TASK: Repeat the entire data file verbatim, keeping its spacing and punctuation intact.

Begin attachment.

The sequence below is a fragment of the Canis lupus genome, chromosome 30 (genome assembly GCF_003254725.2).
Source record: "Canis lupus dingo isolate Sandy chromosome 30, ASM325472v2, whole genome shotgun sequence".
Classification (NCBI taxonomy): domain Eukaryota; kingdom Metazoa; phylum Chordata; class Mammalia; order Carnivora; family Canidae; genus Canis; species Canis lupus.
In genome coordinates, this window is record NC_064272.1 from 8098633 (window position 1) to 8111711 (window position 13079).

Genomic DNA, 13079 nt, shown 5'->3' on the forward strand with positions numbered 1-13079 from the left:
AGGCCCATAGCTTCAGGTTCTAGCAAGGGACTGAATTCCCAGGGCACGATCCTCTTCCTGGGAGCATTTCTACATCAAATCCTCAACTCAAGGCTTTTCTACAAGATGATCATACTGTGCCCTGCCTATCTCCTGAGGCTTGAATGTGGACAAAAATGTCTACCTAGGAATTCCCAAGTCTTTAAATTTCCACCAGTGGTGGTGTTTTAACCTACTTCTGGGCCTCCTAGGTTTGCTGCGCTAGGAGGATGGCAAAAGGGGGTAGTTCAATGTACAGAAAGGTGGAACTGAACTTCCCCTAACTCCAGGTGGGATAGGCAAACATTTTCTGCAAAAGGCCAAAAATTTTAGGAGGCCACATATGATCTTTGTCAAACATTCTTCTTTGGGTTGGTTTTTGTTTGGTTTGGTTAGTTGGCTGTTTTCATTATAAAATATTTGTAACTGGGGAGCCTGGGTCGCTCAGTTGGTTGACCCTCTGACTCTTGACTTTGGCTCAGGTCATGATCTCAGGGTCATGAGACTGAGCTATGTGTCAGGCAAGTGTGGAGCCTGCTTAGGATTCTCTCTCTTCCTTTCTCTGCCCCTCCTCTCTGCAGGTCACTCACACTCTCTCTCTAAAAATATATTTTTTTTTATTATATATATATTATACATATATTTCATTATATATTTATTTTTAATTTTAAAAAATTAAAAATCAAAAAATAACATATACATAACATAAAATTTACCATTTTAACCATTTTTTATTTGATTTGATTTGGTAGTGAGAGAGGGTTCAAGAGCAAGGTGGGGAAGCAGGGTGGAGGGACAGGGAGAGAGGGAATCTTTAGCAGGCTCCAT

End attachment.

The sequence below is a fragment of the Canis lupus genome, chromosome 30 (genome assembly GCF_003254725.2).
Source record: "Canis lupus dingo isolate Sandy chromosome 30, ASM325472v2, whole genome shotgun sequence".
Classification (NCBI taxonomy): domain Eukaryota; kingdom Metazoa; phylum Chordata; class Mammalia; order Carnivora; family Canidae; genus Canis; species Canis lupus.
In genome coordinates, this window is record NC_064272.1 from 8098633 (window position 1) to 8111711 (window position 13079).

Genomic DNA, 13079 nt, shown 5'->3' on the forward strand with positions numbered 1-13079 from the left:
AGGCCCATAGCTTCAGGTTCTAGCAAGGGACTGAATTCCCAGGGCACGATCCTCTTCCTGGGAGCATTTCTACATCAAATCCTCAACTCAAGGCTTTTCTACAAGATGATCATACTGTGCCCTGCCTATCTCCTGAGGCTTGAATGTGGACAAAAATGTCTACCTAGGAATTCCCAAGTCTTTAAATTTCCACCAGTGGTGGTGTTTTAACCTACTTCTGGGCCTCCTAGGTTTGCTGCGCTAGGAGGATGGCAAAAGGGGGTAGTTCAATGTACAGAAAGGTGGAACTGAACTTCCCCTAACTCCAGGTGGGATAGGCAAACATTTTCTGCAAAAGGCCAAAAATTTTAGGAGGCCACATATGATCTTTGTCAAACATTCTTCTTTGGGTTGGTTTTTGTTTGGTTTGGTTAGTTGGCTGTTTTCATTATAAAATATTTGTAACTGGGGAGCCTGGGTCGCTCAGTTGGTTGACCCTCTGACTCTTGACTTTGGCTCAGGTCATGATCTCAGGGTCATGAGACTGAGCTATGTGTCAGGCAAGTGTGGAGCCTGCTTAGGATTCTCTCTCTTCCTTTCTCTGCCCCTCCTCTCTGCAGGTCACTCACACTCTCTCTCTAAAAATATATTTTTTTTTATTATATATATATTATACATATATTTCATTATATATTTATTTTTAATTTTAAAAAATTAAAAATCAAAAAATAACATATACATAACATAAAATTTACCATTTTAACCATTTTTTATTTGATTTGATTTGGTAGTGAGAGAGGGTTCAAGAGCAAGGTGGGGAAGCAGGGTGGAGGGACAGGGAGAGAGGGAATCTTTAGCAGGCTCCAT